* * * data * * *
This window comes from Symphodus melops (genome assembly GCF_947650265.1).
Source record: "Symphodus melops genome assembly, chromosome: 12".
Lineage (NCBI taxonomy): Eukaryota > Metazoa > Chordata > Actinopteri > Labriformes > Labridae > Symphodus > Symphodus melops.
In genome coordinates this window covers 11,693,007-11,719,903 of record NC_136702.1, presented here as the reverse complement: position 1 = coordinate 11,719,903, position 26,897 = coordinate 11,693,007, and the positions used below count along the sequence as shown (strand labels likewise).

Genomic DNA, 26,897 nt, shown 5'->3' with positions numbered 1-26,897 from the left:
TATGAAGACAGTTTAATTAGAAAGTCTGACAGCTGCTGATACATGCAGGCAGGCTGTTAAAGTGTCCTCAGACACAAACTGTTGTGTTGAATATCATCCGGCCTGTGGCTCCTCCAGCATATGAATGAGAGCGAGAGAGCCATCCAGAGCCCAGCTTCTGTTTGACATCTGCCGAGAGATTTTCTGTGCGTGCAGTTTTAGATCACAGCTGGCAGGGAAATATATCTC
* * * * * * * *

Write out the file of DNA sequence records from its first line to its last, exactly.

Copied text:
This window comes from Symphodus melops (genome assembly GCF_947650265.1).
Source record: "Symphodus melops genome assembly, chromosome: 12".
Lineage (NCBI taxonomy): Eukaryota > Metazoa > Chordata > Actinopteri > Labriformes > Labridae > Symphodus > Symphodus melops.
In genome coordinates this window covers 11,693,007-11,719,903 of record NC_136702.1, presented here as the reverse complement: position 1 = coordinate 11,719,903, position 26,897 = coordinate 11,693,007, and the positions used below count along the sequence as shown (strand labels likewise).

Genomic DNA, 26,897 nt, shown 5'->3' with positions numbered 1-26,897 from the left:
TATGAAGACAGTTTAATTAGAAAGTCTGACAGCTGCTGATACATGCAGGCAGGCTGTTAAAGTGTCCTCAGACACAAACTGTTGTGTTGAATATCATCCGGCCTGTGGCTCCTCCAGCATATGAATGAGAGCGAGAGAGCCATCCAGAGCCCAGCTTCTGTTTGACATCTGCCGAGAGATTTTCTGTGCGTGCAGTTTTAGATCACAGCTGGCAGGGAAATATATCTC